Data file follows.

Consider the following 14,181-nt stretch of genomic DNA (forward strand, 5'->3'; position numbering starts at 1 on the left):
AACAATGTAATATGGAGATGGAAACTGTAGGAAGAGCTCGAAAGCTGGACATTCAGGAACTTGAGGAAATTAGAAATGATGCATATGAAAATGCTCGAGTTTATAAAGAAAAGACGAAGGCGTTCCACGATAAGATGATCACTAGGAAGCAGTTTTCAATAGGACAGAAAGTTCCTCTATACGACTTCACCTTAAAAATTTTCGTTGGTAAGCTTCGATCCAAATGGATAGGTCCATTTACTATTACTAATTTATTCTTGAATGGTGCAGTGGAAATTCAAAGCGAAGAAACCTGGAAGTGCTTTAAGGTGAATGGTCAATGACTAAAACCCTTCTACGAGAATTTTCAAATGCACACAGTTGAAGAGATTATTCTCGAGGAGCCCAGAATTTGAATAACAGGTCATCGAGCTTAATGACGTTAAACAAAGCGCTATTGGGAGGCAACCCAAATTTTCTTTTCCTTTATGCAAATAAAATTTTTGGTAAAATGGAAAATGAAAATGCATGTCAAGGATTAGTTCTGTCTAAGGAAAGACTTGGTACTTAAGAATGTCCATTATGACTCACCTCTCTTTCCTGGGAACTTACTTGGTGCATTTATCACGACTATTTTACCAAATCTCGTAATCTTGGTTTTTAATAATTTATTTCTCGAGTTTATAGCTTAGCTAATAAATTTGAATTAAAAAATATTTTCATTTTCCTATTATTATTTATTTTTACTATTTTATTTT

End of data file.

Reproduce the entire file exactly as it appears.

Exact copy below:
Consider the following 14,181-nt stretch of genomic DNA (forward strand, 5'->3'; position numbering starts at 1 on the left):
AACAATGTAATATGGAGATGGAAACTGTAGGAAGAGCTCGAAAGCTGGACATTCAGGAACTTGAGGAAATTAGAAATGATGCATATGAAAATGCTCGAGTTTATAAAGAAAAGACGAAGGCGTTCCACGATAAGATGATCACTAGGAAGCAGTTTTCAATAGGACAGAAAGTTCCTCTATACGACTTCACCTTAAAAATTTTCGTTGGTAAGCTTCGATCCAAATGGATAGGTCCATTTACTATTACTAATTTATTCTTGAATGGTGCAGTGGAAATTCAAAGCGAAGAAACCTGGAAGTGCTTTAAGGTGAATGGTCAATGACTAAAACCCTTCTACGAGAATTTTCAAATGCACACAGTTGAAGAGATTATTCTCGAGGAGCCCAGAATTTGAATAACAGGTCATCGAGCTTAATGACGTTAAACAAAGCGCTATTGGGAGGCAACCCAAATTTTCTTTTCCTTTATGCAAATAAAATTTTTGGTAAAATGGAAAATGAAAATGCATGTCAAGGATTAGTTCTGTCTAAGGAAAGACTTGGTACTTAAGAATGTCCATTATGACTCACCTCTCTTTCCTGGGAACTTACTTGGTGCATTTATCACGACTATTTTACCAAATCTCGTAATCTTGGTTTTTAATAATTTATTTCTCGAGTTTATAGCTTAGCTAATAAATTTGAATTAAAAAATATTTTCATTTTCCTATTATTATTTATTTTTACTATTTTATTTT